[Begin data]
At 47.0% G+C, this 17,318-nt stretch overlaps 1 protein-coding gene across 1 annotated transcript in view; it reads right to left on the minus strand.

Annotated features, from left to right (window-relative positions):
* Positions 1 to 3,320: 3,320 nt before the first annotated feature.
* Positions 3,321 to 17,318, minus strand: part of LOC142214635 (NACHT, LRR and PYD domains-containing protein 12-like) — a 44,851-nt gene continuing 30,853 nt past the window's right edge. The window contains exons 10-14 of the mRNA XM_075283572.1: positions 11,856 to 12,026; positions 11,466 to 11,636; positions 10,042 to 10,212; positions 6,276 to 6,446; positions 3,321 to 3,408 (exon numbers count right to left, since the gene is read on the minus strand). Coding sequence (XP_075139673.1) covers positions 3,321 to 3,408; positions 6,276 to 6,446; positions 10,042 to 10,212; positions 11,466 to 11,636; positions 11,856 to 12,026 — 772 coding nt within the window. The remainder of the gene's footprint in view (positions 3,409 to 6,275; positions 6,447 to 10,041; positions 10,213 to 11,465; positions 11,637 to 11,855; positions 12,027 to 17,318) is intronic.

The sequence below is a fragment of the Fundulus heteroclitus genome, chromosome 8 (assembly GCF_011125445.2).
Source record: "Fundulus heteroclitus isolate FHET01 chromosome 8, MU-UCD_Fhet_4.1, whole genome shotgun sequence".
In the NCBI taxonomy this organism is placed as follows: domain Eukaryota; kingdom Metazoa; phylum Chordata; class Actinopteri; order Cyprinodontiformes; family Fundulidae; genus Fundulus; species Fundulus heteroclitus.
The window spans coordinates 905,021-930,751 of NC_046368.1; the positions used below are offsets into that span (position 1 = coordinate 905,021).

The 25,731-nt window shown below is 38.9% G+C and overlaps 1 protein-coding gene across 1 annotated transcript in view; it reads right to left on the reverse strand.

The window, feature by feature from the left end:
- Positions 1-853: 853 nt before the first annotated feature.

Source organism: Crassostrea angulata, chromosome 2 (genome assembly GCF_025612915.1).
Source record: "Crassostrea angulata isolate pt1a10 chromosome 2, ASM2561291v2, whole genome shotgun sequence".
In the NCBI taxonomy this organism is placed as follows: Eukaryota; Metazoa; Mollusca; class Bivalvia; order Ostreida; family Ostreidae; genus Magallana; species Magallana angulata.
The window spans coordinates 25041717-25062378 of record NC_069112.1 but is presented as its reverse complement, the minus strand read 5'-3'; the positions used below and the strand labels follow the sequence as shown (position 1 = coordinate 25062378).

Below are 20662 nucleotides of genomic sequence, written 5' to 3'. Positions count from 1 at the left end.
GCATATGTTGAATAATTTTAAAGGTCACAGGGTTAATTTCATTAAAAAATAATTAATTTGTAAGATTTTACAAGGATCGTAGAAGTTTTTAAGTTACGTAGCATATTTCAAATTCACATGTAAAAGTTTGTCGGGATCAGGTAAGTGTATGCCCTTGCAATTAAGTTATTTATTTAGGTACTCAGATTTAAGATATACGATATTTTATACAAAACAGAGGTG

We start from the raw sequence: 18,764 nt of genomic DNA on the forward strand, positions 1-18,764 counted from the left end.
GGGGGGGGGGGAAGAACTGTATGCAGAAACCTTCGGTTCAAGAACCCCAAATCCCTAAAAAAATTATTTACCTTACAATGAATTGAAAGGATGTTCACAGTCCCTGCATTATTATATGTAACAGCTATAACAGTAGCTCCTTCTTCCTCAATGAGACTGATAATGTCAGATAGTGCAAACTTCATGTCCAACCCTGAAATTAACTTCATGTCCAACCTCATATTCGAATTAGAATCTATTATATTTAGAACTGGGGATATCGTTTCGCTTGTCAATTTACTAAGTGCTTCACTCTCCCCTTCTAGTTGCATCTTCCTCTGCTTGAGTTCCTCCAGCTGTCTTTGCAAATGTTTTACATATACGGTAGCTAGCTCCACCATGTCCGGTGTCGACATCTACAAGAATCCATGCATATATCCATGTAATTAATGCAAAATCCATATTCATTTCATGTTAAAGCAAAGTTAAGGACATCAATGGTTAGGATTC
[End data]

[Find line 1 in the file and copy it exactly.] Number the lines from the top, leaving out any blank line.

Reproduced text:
At 47.0% G+C, this 17,318-nt stretch overlaps 1 protein-coding gene across 1 annotated transcript in view; it reads right to left on the minus strand.